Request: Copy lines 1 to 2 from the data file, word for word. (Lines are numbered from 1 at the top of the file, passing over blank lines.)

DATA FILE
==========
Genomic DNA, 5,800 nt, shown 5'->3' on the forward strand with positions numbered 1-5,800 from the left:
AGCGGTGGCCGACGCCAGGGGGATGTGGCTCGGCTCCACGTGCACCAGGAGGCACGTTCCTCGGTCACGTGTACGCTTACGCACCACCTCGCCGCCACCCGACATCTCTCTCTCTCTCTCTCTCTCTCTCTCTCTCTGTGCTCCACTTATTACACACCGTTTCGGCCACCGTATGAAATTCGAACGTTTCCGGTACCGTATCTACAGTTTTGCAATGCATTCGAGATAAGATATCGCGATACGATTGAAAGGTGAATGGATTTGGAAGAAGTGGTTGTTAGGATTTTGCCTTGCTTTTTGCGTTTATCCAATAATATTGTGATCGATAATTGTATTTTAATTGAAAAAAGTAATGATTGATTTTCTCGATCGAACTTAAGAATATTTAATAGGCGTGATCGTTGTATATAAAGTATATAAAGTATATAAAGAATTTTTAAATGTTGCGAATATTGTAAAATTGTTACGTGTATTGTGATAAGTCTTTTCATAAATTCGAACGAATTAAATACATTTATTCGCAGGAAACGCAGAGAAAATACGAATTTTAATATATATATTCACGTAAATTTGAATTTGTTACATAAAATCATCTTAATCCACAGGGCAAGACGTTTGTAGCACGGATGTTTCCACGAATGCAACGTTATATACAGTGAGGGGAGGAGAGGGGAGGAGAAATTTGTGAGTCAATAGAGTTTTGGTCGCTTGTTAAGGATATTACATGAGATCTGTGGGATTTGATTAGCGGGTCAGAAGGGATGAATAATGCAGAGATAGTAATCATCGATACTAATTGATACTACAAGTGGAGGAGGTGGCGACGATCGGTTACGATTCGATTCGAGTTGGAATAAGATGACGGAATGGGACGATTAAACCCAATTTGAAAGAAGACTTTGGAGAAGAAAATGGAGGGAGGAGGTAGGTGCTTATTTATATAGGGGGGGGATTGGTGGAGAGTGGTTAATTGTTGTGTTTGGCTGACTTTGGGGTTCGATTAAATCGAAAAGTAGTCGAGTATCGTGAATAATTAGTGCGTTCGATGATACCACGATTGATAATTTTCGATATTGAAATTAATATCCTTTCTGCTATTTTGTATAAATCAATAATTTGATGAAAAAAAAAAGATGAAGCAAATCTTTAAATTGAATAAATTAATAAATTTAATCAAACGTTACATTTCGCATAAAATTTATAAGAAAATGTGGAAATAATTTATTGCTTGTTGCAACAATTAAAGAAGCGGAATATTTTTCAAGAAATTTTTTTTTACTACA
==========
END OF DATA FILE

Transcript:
Genomic DNA, 5,800 nt, shown 5'->3' on the forward strand with positions numbered 1-5,800 from the left:
AGCGGTGGCCGACGCCAGGGGGATGTGGCTCGGCTCCACGTGCACCAGGAGGCACGTTCCTCGGTCACGTGTACGCTTACGCACCACCTCGCCGCCACCCGACATCTCTCTCTCTCTCTCTCTCTCTCTCTCTCTCTGTGCTCCACTTATTACACACCGTTTCGGCCACCGTATGAAATTCGAACGTTTCCGGTACCGTATCTACAGTTTTGCAATGCATTCGAGATAAGATATCGCGATACGATTGAAAGGTGAATGGATTTGGAAGAAGTGGTTGTTAGGATTTTGCCTTGCTTTTTGCGTTTATCCAATAATATTGTGATCGATAATTGTATTTTAATTGAAAAAAGTAATGATTGATTTTCTCGATCGAACTTAAGAATATTTAATAGGCGTGATCGTTGTATATAAAGTATATAAAGTATATAAAGAATTTTTAAATGTTGCGAATATTGTAAAATTGTTACGTGTATTGTGATAAGTCTTTTCATAAATTCGAACGAATTAAATACATTTATTCGCAGGAAACGCAGAGAAAATACGAATTTTAATATATATATTCACGTAAATTTGAATTTGTTACATAAAATCATCTTAATCCACAGGGCAAGACGTTTGTAGCACGGATGTTTCCACGAATGCAACGTTATATACAGTGAGGGGAGGAGAGGGGAGGAGAAATTTGTGAGTCAATAGAGTTTTGGTCGCTTGTTAAGGATATTACATGAGATCTGTGGGATTTGATTAGCGGGTCAGAAGGGATGAATAATGCAGAGATAGTAATCATCGATACTAATTGATACTACAAGTGGAGGAGGTGGCGACGATCGGTTACGATTCGATTCGAGTTGGAATAAGATGACGGAATGGGACGATTAAACCCAATTTGAAAGAAGACTTTGGAGAAGAAAATGGAGGGAGGAGGTAGGTGCTTATTTATATAGGGGGGGGATTGGTGGAGAGTGGTTAATTGTTGTGTTTGGCTGACTTTGGGGTTCGATTAAATCGAAAAGTAGTCGAGTATCGTGAATAATTAGTGCGTTCGATGATACCACGATTGATAATTTTCGATATTGAAATTAATATCCTTTCTGCTATTTTGTATAAATCAATAATTTGATGAAAAAAAAAAGATGAAGCAAATCTTTAAATTGAATAAATTAATAAATTTAATCAAACGTTACATTTCGCATAAAATTTATAAGAAAATGTGGAAATAATTTATTGCTTGTTGCAACAATTAAAGAAGCGGAATATTTTTCAAGAAATTTTTTTTTACTACA